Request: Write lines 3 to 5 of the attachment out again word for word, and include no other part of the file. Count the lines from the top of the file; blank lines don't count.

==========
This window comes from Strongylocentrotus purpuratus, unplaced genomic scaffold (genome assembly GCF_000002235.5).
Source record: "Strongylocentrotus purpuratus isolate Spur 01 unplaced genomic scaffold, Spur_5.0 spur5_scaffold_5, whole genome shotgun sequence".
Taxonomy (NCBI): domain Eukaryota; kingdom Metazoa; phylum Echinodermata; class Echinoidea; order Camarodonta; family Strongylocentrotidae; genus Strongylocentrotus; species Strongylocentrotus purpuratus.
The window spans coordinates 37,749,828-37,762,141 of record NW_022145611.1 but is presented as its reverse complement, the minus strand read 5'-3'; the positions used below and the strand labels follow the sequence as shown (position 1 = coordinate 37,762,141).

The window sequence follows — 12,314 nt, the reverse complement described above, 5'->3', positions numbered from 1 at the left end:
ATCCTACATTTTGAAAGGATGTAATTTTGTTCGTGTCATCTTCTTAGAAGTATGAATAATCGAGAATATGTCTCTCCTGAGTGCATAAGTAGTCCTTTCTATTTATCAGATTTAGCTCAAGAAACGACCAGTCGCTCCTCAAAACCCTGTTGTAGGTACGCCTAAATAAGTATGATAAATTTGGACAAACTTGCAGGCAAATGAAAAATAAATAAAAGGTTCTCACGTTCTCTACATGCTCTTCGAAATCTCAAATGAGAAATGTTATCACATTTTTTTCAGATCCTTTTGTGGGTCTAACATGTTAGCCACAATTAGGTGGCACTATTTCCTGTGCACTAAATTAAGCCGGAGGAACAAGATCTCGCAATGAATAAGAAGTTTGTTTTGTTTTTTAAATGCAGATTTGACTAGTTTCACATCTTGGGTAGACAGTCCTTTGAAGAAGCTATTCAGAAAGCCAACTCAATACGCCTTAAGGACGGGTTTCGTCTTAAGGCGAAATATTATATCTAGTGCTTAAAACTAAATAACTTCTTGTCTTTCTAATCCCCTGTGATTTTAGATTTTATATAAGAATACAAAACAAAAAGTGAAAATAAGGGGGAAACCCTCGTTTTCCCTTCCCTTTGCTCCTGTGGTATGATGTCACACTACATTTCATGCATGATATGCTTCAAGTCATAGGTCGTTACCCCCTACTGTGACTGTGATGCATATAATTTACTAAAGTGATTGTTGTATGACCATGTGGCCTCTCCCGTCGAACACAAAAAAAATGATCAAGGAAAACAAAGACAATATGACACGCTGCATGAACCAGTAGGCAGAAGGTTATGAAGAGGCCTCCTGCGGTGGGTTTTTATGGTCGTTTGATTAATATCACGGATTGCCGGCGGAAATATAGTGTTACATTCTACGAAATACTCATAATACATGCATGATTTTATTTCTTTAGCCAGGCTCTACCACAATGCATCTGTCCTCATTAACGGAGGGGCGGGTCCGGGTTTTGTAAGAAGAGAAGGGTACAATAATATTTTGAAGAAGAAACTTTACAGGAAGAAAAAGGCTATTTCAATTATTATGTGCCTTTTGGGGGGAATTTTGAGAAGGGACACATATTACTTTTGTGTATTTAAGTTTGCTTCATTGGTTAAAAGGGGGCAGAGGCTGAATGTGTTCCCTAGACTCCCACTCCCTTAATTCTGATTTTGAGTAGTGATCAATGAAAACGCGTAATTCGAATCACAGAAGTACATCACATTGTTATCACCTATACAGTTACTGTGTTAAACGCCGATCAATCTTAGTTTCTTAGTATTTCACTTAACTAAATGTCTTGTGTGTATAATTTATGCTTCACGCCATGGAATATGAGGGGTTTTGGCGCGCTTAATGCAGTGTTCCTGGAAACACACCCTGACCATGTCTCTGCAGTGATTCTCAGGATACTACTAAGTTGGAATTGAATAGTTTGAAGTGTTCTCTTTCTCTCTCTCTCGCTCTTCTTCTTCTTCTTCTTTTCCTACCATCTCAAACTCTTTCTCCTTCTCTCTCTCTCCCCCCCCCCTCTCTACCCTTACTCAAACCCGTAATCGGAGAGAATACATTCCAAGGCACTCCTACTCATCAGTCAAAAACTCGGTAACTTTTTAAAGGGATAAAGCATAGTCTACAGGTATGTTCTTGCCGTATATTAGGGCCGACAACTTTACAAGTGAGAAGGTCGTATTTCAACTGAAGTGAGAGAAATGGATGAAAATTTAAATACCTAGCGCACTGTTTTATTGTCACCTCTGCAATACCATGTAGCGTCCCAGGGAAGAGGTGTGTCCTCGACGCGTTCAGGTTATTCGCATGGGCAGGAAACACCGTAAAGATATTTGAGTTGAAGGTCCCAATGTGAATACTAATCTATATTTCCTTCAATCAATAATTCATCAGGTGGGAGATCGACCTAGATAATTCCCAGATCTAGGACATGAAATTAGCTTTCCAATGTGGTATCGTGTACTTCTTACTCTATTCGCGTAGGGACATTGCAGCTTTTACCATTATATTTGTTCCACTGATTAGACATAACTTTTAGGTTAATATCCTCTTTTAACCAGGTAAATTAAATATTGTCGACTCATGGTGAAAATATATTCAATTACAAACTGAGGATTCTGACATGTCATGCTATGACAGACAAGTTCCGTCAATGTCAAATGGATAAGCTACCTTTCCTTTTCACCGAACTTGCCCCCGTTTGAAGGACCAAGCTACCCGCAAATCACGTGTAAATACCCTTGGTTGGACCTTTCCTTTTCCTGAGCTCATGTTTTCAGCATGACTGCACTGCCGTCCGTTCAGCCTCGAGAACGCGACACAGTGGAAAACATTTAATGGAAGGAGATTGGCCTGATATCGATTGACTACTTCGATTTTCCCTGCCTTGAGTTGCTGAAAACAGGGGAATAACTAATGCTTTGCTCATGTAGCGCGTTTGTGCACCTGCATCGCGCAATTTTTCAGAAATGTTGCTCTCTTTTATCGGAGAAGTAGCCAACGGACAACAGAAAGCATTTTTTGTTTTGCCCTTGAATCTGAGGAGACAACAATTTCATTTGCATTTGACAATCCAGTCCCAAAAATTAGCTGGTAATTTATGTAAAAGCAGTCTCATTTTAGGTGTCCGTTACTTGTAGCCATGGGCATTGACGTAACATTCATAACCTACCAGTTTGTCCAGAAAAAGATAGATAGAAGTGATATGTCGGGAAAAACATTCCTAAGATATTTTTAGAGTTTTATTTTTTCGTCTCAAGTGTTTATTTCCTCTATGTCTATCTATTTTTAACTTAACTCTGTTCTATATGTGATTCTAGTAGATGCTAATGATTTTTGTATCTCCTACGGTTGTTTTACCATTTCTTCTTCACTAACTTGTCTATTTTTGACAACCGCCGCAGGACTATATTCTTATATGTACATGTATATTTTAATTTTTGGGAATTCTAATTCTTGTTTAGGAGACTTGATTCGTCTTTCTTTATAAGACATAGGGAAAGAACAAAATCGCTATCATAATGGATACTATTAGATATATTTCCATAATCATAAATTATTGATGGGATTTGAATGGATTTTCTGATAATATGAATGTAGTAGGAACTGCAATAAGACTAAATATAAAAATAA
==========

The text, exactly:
Taxonomy (NCBI): domain Eukaryota; kingdom Metazoa; phylum Echinodermata; class Echinoidea; order Camarodonta; family Strongylocentrotidae; genus Strongylocentrotus; species Strongylocentrotus purpuratus.
The window spans coordinates 37,749,828-37,762,141 of record NW_022145611.1 but is presented as its reverse complement, the minus strand read 5'-3'; the positions used below and the strand labels follow the sequence as shown (position 1 = coordinate 37,762,141).

The window sequence follows — 12,314 nt, the reverse complement described above, 5'->3', positions numbered from 1 at the left end: